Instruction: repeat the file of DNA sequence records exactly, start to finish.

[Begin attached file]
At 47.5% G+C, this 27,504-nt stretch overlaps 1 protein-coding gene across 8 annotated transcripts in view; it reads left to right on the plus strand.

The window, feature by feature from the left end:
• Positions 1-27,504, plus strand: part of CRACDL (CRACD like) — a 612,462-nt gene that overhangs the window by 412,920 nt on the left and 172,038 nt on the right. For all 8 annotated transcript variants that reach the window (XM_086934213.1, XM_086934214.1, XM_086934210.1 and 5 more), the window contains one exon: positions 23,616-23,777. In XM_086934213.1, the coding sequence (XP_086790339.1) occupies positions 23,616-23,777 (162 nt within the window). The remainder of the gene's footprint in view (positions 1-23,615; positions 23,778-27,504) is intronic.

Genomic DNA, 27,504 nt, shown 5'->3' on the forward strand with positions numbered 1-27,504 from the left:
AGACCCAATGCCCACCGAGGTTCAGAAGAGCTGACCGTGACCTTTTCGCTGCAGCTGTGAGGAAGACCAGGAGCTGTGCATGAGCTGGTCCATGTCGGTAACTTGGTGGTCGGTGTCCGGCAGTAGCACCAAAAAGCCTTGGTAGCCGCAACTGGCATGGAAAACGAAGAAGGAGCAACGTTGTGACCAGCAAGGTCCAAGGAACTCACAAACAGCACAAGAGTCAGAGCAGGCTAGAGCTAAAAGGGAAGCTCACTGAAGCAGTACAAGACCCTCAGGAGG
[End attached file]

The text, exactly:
At 47.5% G+C, this 27,504-nt stretch overlaps 1 protein-coding gene across 8 annotated transcripts in view; it reads left to right on the plus strand.

The window, feature by feature from the left end:
• Positions 1-27,504, plus strand: part of CRACDL (CRACD like) — a 612,462-nt gene that overhangs the window by 412,920 nt on the left and 172,038 nt on the right. For all 8 annotated transcript variants that reach the window (XM_086934213.1, XM_086934214.1, XM_086934210.1 and 5 more), the window contains one exon: positions 23,616-23,777. In XM_086934213.1, the coding sequence (XP_086790339.1) occupies positions 23,616-23,777 (162 nt within the window). The remainder of the gene's footprint in view (positions 1-23,615; positions 23,778-27,504) is intronic.

Genomic DNA, 27,504 nt, shown 5'->3' on the forward strand with positions numbered 1-27,504 from the left:
AGACCCAATGCCCACCGAGGTTCAGAAGAGCTGACCGTGACCTTTTCGCTGCAGCTGTGAGGAAGACCAGGAGCTGTGCATGAGCTGGTCCATGTCGGTAACTTGGTGGTCGGTGTCCGGCAGTAGCACCAAAAAGCCTTGGTAGCCGCAACTGGCATGGAAAACGAAGAAGGAGCAACGTTGTGACCAGCAAGGTCCAAGGAACTCACAAACAGCACAAGAGTCAGAGCAGGCTAGAGCTAAAAGGGAAGCTCACTGAAGCAGTACAAGACCCTCAGGAGG